Clinical evaluation and laboratory measurements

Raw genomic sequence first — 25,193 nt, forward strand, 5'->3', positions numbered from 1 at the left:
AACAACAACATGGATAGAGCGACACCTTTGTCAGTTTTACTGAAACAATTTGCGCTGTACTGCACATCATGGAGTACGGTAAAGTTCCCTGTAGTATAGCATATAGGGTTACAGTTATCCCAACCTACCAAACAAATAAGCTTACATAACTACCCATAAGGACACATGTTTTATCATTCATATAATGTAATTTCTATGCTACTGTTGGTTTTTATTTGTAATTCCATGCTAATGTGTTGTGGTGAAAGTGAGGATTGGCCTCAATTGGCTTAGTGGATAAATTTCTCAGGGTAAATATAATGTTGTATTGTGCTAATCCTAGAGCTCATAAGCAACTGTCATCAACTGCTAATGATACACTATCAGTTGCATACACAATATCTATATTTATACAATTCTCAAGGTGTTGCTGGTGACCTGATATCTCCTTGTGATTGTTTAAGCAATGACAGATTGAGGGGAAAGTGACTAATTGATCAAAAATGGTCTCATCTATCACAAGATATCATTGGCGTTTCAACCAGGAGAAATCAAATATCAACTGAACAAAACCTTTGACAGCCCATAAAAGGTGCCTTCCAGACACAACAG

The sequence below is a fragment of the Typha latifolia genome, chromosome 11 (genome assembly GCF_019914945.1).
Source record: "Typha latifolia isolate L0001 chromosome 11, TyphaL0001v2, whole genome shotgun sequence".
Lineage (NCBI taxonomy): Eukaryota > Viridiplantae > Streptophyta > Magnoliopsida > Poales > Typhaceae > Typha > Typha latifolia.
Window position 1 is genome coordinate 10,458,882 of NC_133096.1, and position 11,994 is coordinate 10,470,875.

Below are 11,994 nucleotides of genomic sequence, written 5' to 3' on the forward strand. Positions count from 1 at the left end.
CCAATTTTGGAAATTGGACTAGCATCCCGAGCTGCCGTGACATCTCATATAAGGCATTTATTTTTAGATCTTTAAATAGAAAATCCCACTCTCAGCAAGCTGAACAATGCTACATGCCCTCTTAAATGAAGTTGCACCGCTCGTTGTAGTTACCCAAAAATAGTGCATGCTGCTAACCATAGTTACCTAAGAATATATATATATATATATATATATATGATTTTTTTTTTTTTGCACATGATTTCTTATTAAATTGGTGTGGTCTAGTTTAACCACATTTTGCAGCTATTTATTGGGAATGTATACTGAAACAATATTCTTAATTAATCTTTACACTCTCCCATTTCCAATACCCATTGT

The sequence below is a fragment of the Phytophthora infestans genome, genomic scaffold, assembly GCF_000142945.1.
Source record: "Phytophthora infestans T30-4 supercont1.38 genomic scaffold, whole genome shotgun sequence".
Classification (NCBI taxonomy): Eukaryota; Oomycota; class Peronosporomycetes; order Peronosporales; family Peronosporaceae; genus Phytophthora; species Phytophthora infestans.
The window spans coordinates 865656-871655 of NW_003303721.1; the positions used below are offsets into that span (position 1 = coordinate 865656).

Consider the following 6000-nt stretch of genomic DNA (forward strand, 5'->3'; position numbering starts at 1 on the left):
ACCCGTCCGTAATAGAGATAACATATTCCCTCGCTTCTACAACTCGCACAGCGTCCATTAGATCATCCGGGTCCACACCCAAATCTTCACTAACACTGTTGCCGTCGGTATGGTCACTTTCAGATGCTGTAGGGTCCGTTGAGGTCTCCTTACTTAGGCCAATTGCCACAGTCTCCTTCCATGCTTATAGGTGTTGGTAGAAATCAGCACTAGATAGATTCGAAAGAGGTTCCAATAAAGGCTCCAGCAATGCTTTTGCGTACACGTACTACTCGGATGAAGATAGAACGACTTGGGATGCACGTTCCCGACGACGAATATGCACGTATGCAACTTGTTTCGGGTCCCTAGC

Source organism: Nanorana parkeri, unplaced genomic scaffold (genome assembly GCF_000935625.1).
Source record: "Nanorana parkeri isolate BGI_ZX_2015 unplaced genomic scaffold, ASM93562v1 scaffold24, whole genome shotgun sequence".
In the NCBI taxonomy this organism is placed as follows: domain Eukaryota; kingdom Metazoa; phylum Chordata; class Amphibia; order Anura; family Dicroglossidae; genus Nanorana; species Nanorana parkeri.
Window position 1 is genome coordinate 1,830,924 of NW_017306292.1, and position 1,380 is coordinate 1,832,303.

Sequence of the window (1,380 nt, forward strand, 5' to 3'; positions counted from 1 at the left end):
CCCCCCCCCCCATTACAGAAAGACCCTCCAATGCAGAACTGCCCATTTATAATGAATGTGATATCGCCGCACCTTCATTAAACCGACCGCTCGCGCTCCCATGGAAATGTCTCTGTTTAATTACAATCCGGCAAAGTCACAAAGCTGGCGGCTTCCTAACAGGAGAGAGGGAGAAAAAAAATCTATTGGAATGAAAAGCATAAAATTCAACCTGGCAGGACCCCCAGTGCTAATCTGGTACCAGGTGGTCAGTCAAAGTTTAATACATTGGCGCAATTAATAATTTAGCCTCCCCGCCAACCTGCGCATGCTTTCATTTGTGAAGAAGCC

Participants answered a questionnaire about demographic characteristics, medical history, and health-related habits at each annual examination. Sleep quality was measured by using the Pittsburgh Sleep Quality Index (PSQI), which is a validated self-rated questionnaire that assesses sleep quality and sleep disturbance over a 1-month period . The 19 items in the index generate seven component scores that reflect problems in the following areas: subjective sleep quality, sleep latency, sleep duration, habitual sleep efficiency, sleep disturbances, use of sleep medications, and daytime dysfunction. The scores for these seven components are totaled to obtain a global score with a range of 0–21 points. A higher global PSQI score indicates worse sleep quality, and a global PSQI score > 5 has a diagnostic sensitivity of 89.6% and specificity of 86.5% for differentiating poor sleepers from good sleepers. The Japanese version of the PSQI has an overall reliability coefficient of 0.77 . We assessed the global PSQI score and also the scores of the 7 components, which were determined by using a four-grade system (0, 1, 2, and 3) . Subjective sleep quality was assigned a score of 0–3 points (0 = very good sleep quality; 1 = fairly good sleep quality; 2 = fairly bad sleep quality; and 3 = very bad sleep quality), as was sleep latency (time required to go to sleep each night and frequency of falling asleep within 30 minutes) and sleep duration (0 = sleep duration >7 hours; 1 = 6- ≤7 hours; 2 = 5-<6 hours; and 3 = <5 hours). Habitual sleep efficiency was also assigned a score of 0-3points (ratio of hours asleep to hours in bed: 0 = ≥85%; 1 = 75–84%; 2 = 65–74%; and 3 = <65%), as was sleep disturbance (trouble sleeping for some reason and the frequency). Furthermore, the use of sleep medication was assigned a score of 0-3points (0 = not used during the past month; 1 = used less than once a week; 2 = used once or twice a week; and 3 = used three or more times a week), as was daytime dysfunction (frequency of difficulty staying awake while driving, eating meals, or engaging in social activity and frequency of lacking enough enthusiasm to get things done).